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id3as CEO Adrian Roe Intros Norsk Low Code Live Video SDK

Adrian Roe, Ph.D., CEO, Norsk, sits down with Tim Siglin, Founding Executive Director, Help Me Stream Research Foundation, and Contributing Editor, Streaming Media, to introduce Norsk low code live video SDK in this interview from Streaming Media East 2023.

Siglin begins by asking Roe to describe what Norsk is.

“Id3as is the company behind Norsk, and I’m the Chief Executive of Ideas,” Roe says. “And for a dozen or so years, we've been building highly customized, large scale live video workflows for our customers. What we've been doing for the last three or more years is to package that up in a way that our customers and partners can start to build these sophisticated live workflows themselves without needing really in-depth skills that know exactly how one particular media format or codec or container works.”

“You gave an analogy this morning that showed a four input, essentially video conference, so to speak, with 110 lines of code,” Siglin says. “But you pointed out that roughly 90 of those lines were business logic. The remaining 20 or so were the actual programming, so to speak. So it's a Software Development Kit (SDK)?”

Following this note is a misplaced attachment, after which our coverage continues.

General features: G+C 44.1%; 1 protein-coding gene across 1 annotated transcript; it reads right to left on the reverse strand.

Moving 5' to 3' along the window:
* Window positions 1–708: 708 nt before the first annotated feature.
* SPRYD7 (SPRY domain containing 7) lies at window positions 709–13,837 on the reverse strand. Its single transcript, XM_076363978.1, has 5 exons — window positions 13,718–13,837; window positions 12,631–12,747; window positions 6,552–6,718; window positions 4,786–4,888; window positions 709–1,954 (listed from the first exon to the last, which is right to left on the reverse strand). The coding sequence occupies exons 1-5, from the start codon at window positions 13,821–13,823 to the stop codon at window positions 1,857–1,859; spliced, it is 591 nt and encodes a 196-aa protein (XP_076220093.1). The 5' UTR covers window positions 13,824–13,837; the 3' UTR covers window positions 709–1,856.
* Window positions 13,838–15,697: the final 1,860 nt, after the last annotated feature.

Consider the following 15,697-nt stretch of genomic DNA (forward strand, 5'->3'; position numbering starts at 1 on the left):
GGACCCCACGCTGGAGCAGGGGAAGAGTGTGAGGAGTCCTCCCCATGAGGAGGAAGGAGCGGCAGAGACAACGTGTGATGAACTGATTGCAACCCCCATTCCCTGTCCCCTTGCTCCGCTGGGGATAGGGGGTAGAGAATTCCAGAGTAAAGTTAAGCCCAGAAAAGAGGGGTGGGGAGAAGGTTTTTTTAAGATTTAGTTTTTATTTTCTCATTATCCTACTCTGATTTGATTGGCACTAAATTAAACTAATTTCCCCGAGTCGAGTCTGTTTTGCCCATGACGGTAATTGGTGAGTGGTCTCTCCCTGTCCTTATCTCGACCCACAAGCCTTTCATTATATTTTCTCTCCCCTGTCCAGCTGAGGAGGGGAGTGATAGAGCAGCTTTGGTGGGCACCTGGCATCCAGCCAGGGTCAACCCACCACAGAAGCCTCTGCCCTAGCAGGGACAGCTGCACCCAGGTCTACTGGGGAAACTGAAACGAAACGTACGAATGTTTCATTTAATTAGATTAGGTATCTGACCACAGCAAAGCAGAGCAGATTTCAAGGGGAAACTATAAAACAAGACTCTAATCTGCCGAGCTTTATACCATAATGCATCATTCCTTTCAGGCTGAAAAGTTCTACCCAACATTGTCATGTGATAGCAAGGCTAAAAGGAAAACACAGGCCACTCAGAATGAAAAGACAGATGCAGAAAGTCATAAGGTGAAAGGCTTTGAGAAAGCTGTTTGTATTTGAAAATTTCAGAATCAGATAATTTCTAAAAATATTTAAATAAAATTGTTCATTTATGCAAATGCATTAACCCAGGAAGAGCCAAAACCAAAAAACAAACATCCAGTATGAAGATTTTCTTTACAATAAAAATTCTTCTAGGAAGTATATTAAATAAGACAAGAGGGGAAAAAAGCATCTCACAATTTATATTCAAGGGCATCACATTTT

“Exactly,” Roe says. “So there's kind of two halves to Norsk. We've been spending most of the time talking about the sort of media half. There's also a management half that will create in-cloud infrastructure for you and sort of get to the business of delivering that infrastructure so you can turn the application into live running events. The focus for much of the discussions has been on the media side. And what we feel very strongly is that you typically live in one of two worlds at the moment. You're using something kind of off the shelf…there's some great off the shelf tools…but your business is then constrained to do what that tool does for you. At the other end of the spectrum, you have basically a roll your own strategy where you go and write a whole bunch of code and you can then deliver whatever media workflow it is that you might want.

“But the latter is an enormous amount of effort,” Roe continues. “Hundreds of thousands of lines of code – very specialist skills. And what we see as being the issue with that strategy is you then end up with hundreds of thousands of lines of code and a few thousand lines of business code. And we think that's the wrong way around. The value that one of our customers can bring to the market is fantastic workflow, here's a great consumer experience, here's information that makes it relevant and creates a sense of community, a sense of engagement amongst my audience, and that's what's important, not how I package up. Web RTC content versus dash content versus something else.”

Siglin uses an analogy to further clarify these approaches. “You have the car parts that you could assemble, but you're a sports broadcaster,” he says. “Do you really need to go into assembling the automobile, versus being the best sports broadcaster that you could be?”

He then asks Roe, “So will this limit the size of the technology teams that are needed inside the organization?”